SpiceJet seeks urgent help from government, gets no assurances

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New Delhi: Cash-strapped no-frill carrier, SpiceJet, which has a liability burden of over Rs 2,000 crore, sought urgent financial help from the government to run its daily operations but received no assurances from it.

Top officials, including SpiceJet’s Chief Operating Officer Sanjiv Kapoor and S L Narayanan, Chief Financial Officer of its parent company Sun Group, met Minister of State for Civil Aviation Mahesh Sharma and made the plea for ‘urgent relief’. “No assurance has been given to them,” Sharma told reporters after the meeting but said any such decision could be taken at the ‘highest level’ in the government.

He said the request of the Kalanithi Maran owned airline SpiceJet would be put up before the Prime Minister’s Office and the ministries of Finance and Petroleum. The meeting came hours after the airline officials met DGCA chief Prabhat Kumar and shared an operational plan, but official sources said there was “nothing new” in it.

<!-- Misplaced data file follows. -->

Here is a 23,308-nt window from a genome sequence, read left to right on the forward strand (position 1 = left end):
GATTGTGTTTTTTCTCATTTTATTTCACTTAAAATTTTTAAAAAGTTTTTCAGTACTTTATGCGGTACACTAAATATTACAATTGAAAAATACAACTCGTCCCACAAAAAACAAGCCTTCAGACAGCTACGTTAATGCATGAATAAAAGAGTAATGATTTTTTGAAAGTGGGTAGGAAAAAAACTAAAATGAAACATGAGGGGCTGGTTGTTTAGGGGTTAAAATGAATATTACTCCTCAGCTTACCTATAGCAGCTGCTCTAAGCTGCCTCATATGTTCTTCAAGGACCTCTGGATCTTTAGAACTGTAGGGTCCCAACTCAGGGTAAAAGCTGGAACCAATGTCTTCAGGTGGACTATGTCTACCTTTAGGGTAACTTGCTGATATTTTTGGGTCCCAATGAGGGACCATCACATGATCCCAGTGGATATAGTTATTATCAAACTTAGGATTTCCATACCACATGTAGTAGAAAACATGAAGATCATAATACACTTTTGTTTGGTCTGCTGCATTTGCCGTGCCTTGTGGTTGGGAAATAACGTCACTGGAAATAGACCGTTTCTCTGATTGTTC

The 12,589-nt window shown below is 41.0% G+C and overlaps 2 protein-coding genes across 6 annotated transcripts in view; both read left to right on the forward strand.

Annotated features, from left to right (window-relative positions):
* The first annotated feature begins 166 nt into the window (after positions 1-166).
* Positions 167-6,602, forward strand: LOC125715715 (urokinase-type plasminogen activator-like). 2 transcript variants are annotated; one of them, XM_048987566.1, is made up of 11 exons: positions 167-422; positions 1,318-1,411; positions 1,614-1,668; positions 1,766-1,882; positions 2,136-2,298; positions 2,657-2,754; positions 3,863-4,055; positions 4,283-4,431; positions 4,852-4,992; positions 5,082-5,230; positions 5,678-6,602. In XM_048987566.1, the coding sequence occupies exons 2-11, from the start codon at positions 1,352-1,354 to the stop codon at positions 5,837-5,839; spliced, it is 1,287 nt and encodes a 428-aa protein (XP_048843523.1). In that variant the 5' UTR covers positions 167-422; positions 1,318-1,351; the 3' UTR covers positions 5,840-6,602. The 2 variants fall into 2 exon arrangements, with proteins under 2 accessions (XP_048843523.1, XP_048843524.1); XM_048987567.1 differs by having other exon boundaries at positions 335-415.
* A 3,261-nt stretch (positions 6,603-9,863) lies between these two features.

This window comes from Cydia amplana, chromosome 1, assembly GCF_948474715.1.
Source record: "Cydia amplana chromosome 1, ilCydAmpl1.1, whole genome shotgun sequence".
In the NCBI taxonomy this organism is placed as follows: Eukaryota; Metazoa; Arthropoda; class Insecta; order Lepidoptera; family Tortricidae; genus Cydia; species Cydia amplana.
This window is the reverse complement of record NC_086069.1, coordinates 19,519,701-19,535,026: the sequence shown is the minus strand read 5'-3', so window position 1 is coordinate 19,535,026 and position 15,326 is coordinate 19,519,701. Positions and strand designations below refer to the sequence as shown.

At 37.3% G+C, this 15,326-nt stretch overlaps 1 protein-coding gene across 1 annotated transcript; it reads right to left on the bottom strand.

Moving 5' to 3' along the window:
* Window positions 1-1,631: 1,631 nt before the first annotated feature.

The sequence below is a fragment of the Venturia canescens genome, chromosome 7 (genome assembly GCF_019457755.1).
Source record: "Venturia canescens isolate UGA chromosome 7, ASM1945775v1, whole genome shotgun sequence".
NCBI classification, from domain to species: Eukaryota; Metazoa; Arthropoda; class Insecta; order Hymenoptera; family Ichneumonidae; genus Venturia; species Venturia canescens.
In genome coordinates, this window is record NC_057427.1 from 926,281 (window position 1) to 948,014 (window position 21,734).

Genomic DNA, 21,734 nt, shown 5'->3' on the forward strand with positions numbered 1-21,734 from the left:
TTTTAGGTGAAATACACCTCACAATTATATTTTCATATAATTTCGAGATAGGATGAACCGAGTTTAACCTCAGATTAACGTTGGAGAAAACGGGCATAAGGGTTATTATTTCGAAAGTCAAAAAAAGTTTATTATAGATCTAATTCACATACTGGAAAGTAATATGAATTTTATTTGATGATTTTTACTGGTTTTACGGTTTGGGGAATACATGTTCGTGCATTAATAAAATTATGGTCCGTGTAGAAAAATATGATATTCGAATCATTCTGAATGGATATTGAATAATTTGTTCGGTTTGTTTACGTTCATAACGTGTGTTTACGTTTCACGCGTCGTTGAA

DGCA had given the airline time till today to release pending salaries of employees and submit a schedule on how it plans to pay vendor dues of about Rs 1,600 crore.Kapoor and Narayanan refused to talk to reporters after his meetings with the minister and DGCA. Till date, SpiceJet has reduced flights across its network from 332 daily to 239 from September 1 till date, according to latest official figures. It has cancelled 1,861 flights till this month end.

The airline, which had 48 aircraft, 33 Boeing 737s and 15 Q-400 regional jets — was operating only 35 of them – 22 B -737s and 13 Q-400s, considerably shrinking its fleet as it lost considerable amounts on a regular basis. It has a 17 per cent domestic market share. The airline has been losing money and Maran, SpiceJet’s promoter who owns majority stake in the airline, has alreadybrought in about Rs 250 crore in the airline this year but to no avail.

The airline’s total liability stands at over Rs 2,000 crore and it needs at least Rs 1,400 crore immediately to keep it off the ground .

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